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Darwin Correspondence Project

From Hugh Falconer   29 August 1863

British Association for the Advancement of Science | Meeting 1863. | Newcastle upon Tyne +

29 Augt. 1863

My Dear Darwin,

Thanks for your note.1 I am distressed to learn from it that you have suffered so much during the Summer. Your pluck—to hold out with such indomitable perseverance, with your researches—under such adverse conditions, is truly admirable. Long may it last.

With regard to the value of the pliocene species—identical with a living one—to be of any value the instances must be sound, and unquestionable: and if a sufficient number of good cases is adduced, there is a very wholesome basis for a generalization. With regard to the Badger, I cannot say.2 As soon as I get back to London I will send you Suess paper.3 I was not a little surprized to find myself so precisely formulated for so decided a Conclusion.4 Had I not thought that Suess must have sent it to you, I should have forwarded it to you. He deals directly with natural selection, under its German designation5

Armstrong, gave the best address I ever listened to here:6 i.e. limited in the main to a single point upon which he was strong—and touching lightly and modestly on other matters. I send you a copy.7 You will have already seen it in the Times8—but a detached copy may be convenient, as he took you gently in hand—with high appreciation and much modesty.9

I will not touch on the remark in the opening part of your note—except to say that nothing in the course of my life ever gave me so much pain, as the reclamation. It was no spurt of sudden feeling. But.... I will not trust myself to say more on paper, about it.10

My Dear Darwin | Yours very Sinly | H Falconer

Footnotes

Letter to Hugh Falconer, [25–6 August 1863].
See letter from Hugh Falconer, 24 August [1863], and letter to Hugh Falconer, [25–6 August 1863] and n. 3. Falconer was interested in the stability of specific characteristics over long periods of geological time (see Falconer 1863a, p. 80).
Falconer refers to Eduard Suess and to Suess 1863 (see letter from Hugh Falconer, 24 August [1863], and letter to Hugh Falconer, [25–6 August 1863]).
See n. 3, above.
Suess summarised the conclusions of a number of palaeontologists on the subject of variation in Tertiary land fauna. His article concluded with a discussion of natural selection (‘natürliche Auswahl’) that was critical of Falconer’s comments on natural selection in Falconer 1863a (Suess 1863, pp. 330–1). With some reservations, Suess was in agreement with Falconer’s belief that the period during which new species emerge is very brief compared with the period over which a species occurs with constant characteristics. Suess emphasised the importance of external conditions in generating new species, but maintained that there was as yet no satisfactory explanation of the forces which come into play in that process, whether by ‘natural selection’ or by other processes.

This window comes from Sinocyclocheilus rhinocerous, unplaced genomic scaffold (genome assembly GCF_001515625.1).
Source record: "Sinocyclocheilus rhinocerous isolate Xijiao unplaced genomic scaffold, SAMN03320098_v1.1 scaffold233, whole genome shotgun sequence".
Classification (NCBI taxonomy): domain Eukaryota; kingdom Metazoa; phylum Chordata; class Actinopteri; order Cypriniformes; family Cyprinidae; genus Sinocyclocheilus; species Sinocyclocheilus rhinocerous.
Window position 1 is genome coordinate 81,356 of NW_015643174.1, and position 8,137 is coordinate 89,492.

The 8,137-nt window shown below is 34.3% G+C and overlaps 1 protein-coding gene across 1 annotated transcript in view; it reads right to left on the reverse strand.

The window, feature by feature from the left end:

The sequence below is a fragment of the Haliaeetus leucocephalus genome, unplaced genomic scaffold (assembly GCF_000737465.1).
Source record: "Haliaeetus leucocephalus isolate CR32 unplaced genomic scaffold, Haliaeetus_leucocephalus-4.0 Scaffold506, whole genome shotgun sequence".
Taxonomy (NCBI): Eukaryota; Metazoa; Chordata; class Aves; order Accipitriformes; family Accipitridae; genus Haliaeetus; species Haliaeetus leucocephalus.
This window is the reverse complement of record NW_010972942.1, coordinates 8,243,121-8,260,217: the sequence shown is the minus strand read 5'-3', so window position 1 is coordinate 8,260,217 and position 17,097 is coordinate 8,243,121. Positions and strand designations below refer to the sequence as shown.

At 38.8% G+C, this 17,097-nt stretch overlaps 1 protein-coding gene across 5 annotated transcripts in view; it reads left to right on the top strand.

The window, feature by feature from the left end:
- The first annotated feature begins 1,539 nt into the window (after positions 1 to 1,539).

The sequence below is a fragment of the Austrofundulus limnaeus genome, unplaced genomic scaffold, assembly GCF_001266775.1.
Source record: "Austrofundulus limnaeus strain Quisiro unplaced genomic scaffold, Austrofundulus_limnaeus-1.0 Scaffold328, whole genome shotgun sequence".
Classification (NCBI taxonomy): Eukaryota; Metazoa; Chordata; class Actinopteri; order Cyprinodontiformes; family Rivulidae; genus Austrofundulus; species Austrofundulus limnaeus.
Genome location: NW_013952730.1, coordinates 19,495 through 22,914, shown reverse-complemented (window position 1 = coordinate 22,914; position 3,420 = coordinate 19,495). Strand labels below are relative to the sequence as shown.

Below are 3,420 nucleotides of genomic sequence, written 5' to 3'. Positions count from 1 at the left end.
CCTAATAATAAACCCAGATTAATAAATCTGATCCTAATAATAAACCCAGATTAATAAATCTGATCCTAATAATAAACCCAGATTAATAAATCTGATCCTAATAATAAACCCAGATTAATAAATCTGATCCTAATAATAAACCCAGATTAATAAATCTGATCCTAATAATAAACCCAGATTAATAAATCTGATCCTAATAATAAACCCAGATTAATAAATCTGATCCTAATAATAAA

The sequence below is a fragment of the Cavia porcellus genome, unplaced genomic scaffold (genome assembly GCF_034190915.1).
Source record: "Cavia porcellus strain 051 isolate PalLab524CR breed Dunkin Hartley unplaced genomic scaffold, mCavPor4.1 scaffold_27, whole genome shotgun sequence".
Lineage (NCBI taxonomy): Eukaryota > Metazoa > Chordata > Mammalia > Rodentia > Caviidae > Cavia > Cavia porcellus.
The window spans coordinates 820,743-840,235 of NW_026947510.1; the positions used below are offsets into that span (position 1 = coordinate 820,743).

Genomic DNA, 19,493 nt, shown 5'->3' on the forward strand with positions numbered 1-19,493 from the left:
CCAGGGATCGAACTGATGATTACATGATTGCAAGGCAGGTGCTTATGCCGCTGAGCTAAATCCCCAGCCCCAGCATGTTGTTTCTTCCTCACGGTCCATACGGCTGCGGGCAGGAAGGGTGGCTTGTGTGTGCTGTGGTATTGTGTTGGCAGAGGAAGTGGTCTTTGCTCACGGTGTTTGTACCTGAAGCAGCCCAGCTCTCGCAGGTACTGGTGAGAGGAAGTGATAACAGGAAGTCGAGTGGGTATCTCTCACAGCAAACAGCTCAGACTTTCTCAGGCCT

The industrialist William George Armstrong was president of the British Association for the Advancement of Science in 1863; the presidential address (Armstrong 1863) was delivered on the evening of 26 August (Report of the thirty-third meeting of the British Association for the Advancement of Science, held at Newcastle-upon-Tyne). Armstrong discussed the progress of science and industry, and dealt particularly with the history of coal formations, coal consumption, the mining industry, and improvements in the efficiency of energy use.
The copy of Armstrong 1863 has not been found.
The Times, 27 August 1863, p. 7.
In the conclusion to his address, Armstrong briefly referred to Origin, and to the doctrine of natural selection (Armstrong 1863, p. lxiii): The novelty of this ingenious theory, the eminence of its author, and his masterly treatment of the subject have perhaps combined to excite more enthusiasm in its favour than is consistent with that dispassionate spirit which it is so necessary to preserve in the pursuit of truth. Mr. Darwin’s views have not passed unchallenged, and the arguments both for and against have been urged with great vigour by the supporters and opponents of the theory.... In the present instance we may without difficulty suppose it to have been part of the great scheme of creation that natural selection should be permitted to determine variations amounting even to specific differences where those differences were matters of degree; but when natural selection is adduced as a cause adequate to explain the production of a new organ not provided for in original creation, the hypothesis must appear, to common apprehensions, to be pushed beyond the limits of reasonable conjecture.
The first part of the letter to Hugh Falconer, [25–6 August 1863], is missing. Falconer refers to his letter in the Athenæum, 4 April 1863, pp. 459–60, which was highly critical of Charles Lyell’s Antiquity of man (C. Lyell 1863a). See letter from W. H. Dixon, 16 April 1863 and n. 3, and letter to Charles Lyell, 18 April [1863].

Summary

HF will send E. Suess’s paper [Edouard Suess, "Über die Verschiedenheit und die Aufeinanderfolge der tertiären Landfaunen in der Niederung von Wien", Sitzungsberichte der Kaiserlichen Akademie der Wissenschaften in Wien (Math–nat. Klasse) 47 (1863): 306–31] which deals directly with natural selection.

Letter details

Letter no.
DCP-LETT-4284
From
Hugh Falconer
To
Charles Robert Darwin
Sent from
BAAS, Newcastle-upon-Tyne
Source of text
DAR 164: 17
Physical description
3pp

Please cite as

Darwin Correspondence Project, “Letter no. 4284,” accessed on 24 August 2019, http://www.darwinproject.ac.uk/DCP-LETT-4284

Also published in The Correspondence of Charles Darwin, vol. 11

letter